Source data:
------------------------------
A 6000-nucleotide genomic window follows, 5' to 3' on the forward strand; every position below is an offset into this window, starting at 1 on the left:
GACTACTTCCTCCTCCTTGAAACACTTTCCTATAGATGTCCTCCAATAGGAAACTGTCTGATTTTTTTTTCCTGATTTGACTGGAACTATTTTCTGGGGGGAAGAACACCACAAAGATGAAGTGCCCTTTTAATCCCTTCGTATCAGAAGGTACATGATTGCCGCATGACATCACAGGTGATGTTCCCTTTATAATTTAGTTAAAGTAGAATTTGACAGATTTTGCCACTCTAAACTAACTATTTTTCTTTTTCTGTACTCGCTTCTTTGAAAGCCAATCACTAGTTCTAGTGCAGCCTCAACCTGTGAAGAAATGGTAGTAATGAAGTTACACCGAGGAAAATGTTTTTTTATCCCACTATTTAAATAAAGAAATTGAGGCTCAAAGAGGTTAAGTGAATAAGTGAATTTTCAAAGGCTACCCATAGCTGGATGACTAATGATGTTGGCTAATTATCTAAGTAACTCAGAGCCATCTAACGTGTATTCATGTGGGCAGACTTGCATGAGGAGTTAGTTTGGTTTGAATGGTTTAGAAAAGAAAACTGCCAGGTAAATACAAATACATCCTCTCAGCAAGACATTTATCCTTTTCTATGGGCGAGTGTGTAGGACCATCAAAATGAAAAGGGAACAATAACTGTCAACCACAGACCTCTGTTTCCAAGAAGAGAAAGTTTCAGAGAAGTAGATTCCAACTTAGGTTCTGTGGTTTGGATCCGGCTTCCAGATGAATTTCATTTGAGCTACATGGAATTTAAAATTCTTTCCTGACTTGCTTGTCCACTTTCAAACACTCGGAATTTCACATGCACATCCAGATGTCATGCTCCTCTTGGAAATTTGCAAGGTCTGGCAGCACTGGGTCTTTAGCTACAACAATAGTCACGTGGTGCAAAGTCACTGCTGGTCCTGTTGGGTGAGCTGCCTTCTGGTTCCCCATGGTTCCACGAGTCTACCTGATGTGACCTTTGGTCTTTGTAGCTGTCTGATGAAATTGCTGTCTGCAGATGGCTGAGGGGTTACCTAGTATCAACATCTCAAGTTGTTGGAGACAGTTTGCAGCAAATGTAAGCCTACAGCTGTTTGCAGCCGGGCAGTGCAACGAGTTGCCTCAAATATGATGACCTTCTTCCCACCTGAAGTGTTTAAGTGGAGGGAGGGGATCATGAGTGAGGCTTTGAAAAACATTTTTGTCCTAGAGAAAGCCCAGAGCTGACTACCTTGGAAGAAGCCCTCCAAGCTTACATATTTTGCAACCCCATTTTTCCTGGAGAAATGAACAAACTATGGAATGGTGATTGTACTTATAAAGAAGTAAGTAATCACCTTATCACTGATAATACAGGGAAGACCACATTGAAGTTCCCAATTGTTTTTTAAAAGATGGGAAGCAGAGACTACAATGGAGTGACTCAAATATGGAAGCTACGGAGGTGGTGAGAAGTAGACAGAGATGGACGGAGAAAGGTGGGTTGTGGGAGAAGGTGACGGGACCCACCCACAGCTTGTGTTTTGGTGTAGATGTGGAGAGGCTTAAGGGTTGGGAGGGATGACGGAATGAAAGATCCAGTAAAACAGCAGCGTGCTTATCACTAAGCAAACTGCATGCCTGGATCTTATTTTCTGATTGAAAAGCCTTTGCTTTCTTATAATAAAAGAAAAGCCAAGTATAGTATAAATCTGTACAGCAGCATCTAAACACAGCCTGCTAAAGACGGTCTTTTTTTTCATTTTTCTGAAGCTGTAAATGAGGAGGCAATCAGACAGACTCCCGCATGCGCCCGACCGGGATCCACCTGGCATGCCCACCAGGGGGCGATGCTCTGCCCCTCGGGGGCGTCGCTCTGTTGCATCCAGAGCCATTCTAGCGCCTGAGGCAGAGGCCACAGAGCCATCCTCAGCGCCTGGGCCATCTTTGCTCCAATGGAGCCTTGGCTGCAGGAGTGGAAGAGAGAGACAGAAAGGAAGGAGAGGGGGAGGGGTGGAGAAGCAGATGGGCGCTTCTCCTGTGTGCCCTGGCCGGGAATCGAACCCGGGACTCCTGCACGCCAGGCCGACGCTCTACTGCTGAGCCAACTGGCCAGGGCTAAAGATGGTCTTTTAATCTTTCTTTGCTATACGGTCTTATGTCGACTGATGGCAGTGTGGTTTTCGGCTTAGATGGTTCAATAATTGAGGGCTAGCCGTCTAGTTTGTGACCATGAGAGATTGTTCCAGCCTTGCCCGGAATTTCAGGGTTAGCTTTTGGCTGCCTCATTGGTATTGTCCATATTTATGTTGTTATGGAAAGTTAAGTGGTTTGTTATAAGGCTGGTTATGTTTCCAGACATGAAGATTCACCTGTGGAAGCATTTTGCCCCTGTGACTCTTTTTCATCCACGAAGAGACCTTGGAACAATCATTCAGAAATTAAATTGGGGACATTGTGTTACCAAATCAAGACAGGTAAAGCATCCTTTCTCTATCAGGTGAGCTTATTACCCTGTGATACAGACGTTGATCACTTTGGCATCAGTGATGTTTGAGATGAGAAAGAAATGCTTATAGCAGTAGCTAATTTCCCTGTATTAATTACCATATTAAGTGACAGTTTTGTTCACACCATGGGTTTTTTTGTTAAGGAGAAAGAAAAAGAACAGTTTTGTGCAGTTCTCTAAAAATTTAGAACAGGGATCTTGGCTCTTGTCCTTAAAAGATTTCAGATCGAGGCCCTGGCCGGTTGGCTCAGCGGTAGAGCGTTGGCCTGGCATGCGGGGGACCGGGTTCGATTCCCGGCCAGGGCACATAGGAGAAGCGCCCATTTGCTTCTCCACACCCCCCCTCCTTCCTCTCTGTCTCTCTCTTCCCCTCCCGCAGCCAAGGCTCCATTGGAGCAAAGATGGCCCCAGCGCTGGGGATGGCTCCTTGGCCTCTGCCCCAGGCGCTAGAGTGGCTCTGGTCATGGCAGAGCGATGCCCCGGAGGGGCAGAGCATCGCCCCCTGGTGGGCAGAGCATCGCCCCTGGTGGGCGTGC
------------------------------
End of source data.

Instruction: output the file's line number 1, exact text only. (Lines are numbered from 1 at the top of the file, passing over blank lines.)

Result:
A 6000-nucleotide genomic window follows, 5' to 3' on the forward strand; every position below is an offset into this window, starting at 1 on the left: